top of page

Walking Through the Shadows


For many years I hosted a Christmas service around the solstice – the longest night of the year - that was intended for those who find the holidays hard. People would show up in the aftermath of a devastating loss, or because they needed some respite from all the joy out there. Some people would come because this time of year always reminds them of what they’ve lost. Some people came because it was the one place they didn’t have to pretend.


"Christmas was never intended to be a season that dosed us

with so much joy we would forget our pain."


One year, a couple came with hearts shattered at the sudden death of their newborn baby. As they walked through the church doors I could feel their grief, their numbness. It’s like they were completely enveloped in a thick fog. Their eyes were blank and wet. Something touched them that night, in the warm embrace of the dark church. That hour turned out to be a key milestone on their grief journey. They returned to church again and again, they found a community of people who walked alongside their agonizing pain. Some years later I asked about the impact of that night, what was it that touched them so deeply? The response was remarkably simple and profound. They found a place to be with their broken hearts at Christmas. In the joyous season, there was room for their grief.


Many centuries ago, the church chose to place the celebration of the birth of Jesus in the time of year that was already established with solstice rituals. The coming of the Christ light became all wrapped up in the pagan rituals that remind us of the gift of the darkness. Hidden in that mashing together is this promise that the entirety of your life, the good, the bad, and the ambiguous are held in holy light.


That’s the thing about these holidays. On the one hand it’s all jolly and merry. The parties, the lights, the incessant Christmas carols filling our ears wherever we go; it all shouts: “life is good, all is well with the world!” At the same time, the days get shorter, darkness creeps slowly in. All this hyped-up jolliness is held within the cocoon of short days and long nights beckoning us to slow down and rest. What if Christmas made a bit more room for the shadows in all its glittery light? Could we find a deeper peace if we stopped trying to blot out the shadows?


The commercial madness that has seeped into the season has, in many ways, thrown off the balance. It seems to offer us the promise that we can eat and drink and shop our way out of all that troubles us. It seems to promise that we can outshine the shadows with joy and celebration, with good cheer and excess. Our lives tell us otherwise. Our experience insists that this journey is far more complex than the commercial Christmas suggests. There is plenty of trouble and pain and despair around the world this year. Our lives insist that there are shadows and light, in every season and sometimes it is the darkness that feels more present, more alive for us.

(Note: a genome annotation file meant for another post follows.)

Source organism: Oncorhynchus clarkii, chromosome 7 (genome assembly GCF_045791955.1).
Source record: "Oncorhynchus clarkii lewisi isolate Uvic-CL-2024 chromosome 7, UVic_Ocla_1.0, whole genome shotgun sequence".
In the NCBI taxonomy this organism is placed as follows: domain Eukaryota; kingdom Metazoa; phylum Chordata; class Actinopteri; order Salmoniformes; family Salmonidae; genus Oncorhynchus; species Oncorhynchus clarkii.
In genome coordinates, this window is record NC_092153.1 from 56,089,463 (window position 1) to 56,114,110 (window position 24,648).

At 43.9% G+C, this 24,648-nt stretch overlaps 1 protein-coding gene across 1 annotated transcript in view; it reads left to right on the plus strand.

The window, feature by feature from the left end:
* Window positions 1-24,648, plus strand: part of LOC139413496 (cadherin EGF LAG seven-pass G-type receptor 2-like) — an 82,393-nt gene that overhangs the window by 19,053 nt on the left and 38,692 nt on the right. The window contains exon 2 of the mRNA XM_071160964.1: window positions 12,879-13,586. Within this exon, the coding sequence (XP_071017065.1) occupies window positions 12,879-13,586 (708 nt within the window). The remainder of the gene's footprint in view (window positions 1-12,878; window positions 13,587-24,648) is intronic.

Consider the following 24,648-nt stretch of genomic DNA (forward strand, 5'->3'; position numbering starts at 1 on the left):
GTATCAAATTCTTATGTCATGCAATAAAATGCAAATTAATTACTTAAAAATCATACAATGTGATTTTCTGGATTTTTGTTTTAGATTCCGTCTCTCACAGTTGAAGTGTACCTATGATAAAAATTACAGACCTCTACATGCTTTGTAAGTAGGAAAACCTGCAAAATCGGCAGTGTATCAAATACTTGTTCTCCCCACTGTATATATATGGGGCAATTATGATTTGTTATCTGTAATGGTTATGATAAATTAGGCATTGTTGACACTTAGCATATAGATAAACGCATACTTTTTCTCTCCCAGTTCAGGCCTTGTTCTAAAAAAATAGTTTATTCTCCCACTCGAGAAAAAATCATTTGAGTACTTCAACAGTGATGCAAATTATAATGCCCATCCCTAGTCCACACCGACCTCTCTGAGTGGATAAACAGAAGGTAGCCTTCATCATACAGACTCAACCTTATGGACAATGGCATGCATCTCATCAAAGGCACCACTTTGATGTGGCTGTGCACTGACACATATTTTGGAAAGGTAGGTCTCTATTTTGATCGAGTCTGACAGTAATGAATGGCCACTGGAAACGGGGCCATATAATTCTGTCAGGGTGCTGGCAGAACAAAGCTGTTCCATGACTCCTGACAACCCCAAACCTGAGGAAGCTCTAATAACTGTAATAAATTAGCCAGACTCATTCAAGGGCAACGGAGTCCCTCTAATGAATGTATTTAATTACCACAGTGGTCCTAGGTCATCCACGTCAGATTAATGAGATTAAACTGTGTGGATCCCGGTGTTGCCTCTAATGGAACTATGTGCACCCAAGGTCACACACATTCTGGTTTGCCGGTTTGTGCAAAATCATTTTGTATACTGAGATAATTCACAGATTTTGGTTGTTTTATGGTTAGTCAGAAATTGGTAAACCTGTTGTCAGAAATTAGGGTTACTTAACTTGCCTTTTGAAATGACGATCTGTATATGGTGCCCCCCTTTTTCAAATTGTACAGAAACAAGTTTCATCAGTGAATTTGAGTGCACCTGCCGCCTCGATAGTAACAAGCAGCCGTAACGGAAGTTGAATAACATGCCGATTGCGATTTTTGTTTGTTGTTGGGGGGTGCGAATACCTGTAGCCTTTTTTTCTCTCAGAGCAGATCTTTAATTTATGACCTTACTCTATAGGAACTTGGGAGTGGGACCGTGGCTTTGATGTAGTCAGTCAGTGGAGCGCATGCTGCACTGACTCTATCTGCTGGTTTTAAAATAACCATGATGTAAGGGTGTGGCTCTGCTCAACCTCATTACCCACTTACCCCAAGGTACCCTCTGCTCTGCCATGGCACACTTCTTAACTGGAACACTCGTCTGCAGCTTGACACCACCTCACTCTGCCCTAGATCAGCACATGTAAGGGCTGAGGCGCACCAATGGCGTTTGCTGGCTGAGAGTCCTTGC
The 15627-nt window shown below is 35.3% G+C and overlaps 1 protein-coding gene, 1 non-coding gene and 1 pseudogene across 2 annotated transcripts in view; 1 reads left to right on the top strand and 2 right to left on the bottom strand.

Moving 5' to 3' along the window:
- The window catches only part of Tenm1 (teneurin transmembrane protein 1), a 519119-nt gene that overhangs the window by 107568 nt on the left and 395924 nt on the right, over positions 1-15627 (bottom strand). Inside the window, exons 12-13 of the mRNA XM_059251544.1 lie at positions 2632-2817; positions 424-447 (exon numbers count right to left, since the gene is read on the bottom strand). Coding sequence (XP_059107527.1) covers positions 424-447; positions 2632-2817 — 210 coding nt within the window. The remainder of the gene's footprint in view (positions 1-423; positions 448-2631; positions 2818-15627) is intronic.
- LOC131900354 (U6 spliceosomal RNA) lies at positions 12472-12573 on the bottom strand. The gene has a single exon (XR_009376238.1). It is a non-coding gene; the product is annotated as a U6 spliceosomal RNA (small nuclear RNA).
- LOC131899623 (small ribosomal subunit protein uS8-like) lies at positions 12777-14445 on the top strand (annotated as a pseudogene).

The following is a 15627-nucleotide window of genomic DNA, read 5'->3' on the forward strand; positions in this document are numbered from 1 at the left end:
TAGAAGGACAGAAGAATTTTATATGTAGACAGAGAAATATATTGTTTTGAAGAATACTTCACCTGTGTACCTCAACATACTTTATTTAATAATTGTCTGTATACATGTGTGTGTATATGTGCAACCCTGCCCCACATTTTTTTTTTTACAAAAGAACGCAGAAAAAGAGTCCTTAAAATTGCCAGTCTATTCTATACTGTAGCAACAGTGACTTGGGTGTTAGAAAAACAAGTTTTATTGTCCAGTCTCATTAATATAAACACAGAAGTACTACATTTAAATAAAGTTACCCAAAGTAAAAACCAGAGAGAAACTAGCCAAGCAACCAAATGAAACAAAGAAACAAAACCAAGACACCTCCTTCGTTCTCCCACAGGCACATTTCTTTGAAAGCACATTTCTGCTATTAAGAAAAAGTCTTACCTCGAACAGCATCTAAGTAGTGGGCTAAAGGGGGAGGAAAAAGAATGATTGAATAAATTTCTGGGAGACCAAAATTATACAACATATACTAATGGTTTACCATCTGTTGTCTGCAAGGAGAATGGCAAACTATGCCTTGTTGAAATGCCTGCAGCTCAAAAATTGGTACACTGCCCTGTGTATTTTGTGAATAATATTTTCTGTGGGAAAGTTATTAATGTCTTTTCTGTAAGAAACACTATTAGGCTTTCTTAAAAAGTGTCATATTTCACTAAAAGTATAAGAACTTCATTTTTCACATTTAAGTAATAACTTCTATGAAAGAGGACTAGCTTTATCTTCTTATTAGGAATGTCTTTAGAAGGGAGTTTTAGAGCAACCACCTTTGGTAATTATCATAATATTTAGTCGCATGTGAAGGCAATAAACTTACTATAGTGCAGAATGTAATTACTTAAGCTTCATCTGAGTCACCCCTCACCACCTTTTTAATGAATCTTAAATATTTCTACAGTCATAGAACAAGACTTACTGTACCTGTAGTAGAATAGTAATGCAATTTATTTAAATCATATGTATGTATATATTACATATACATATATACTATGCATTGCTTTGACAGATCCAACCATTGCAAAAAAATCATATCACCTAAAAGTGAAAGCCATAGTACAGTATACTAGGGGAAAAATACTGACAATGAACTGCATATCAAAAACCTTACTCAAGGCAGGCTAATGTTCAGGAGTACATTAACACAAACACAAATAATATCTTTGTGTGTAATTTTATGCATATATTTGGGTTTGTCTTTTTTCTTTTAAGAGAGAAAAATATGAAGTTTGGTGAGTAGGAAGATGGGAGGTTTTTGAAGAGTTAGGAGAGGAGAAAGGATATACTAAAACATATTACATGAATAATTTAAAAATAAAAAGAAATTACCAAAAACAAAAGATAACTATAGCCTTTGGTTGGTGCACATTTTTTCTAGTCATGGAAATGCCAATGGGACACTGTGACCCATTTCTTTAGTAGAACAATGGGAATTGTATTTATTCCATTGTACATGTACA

Christmas was never intended to be a season that dosed us with so much joy we would

forget our pain. It’s more of a season that says, the holy one is with you through all of it, there is room for you with all the complexity of your life.



I think sometimes that the invitation of this season, this holy time, is not to live as though all is merry and bright, not to run as fast as we can from the shadows. But instead, in a much more nuanced way, to walk through the shadows, trusting that the light will break through and meet us. To move through the shadows in a very attentive and intentional way. To not rush the process but to trust the process. To move past the longest night and welcome a new dawn that can even embrace our often broken and aching hearts.


6件のコメント


tammy dewar
tammy dewar
2023年12月14日

I well remember our first Blue Christmas with you in 2015 and will forever be grateful to you for offering this space for us that didn't require us to do or be a single thing. To be able to be with our grief, in community with others who were hurting, and just be together was such a gift. No one tried to fix me, or point out silver linings, or offer any platitudes. People, and you, were strong enough and kind enough to hold space for our shattered hearts and help us to not feel so alone. The Blue Christmas service has become a sacred Christmas tradition for our family. Yesterday's service was lovely and everything we needed. And not…

いいね!
Beth Hayward
Beth Hayward
2023年12月14日
返信先

Good to hear from you Tammy, you've had a powerful impact on my understanding of what people need when their hearts are shattered.

いいね!

Ellen Matthews
Ellen Matthews
2023年12月10日

Thank you Beth, your words always hold so much truth and bring so much clarity. Sometimes I think we get so caught up in the traditions of Christmas and the "perfection" of it alll that when tragedy does strike we think we can never find comfort in the season. Everything that we envisioned as perfect destroyed. But if you walk through the shadows as you have said and not run from the pain, it is amazing the joy that can be found in a new and imperfect life. Miss you always and thank you for sharing your words.


いいね!
Beth Hayward
Beth Hayward
2023年12月14日
返信先

Ellen, thanks for reading and commenting. I like the idea of a new and imperfect life!

いいね!

Bob Peacock
Bob Peacock
2023年12月06日

Thank you Beth. Yes, we get all caught up in the hustle and bustle and forget those around us who are hurting for whatever reason. I love that you say to move through the shadows in a very attentive and intentonal way. Not rush the process but trust. Welsome the new dawn that can even embrace our often broken and aching hearts. Amen.


いいね!
Beth Hayward
Beth Hayward
2023年12月14日
返信先

Thanks Bob, I really appreciate your words.


いいね!
bottom of page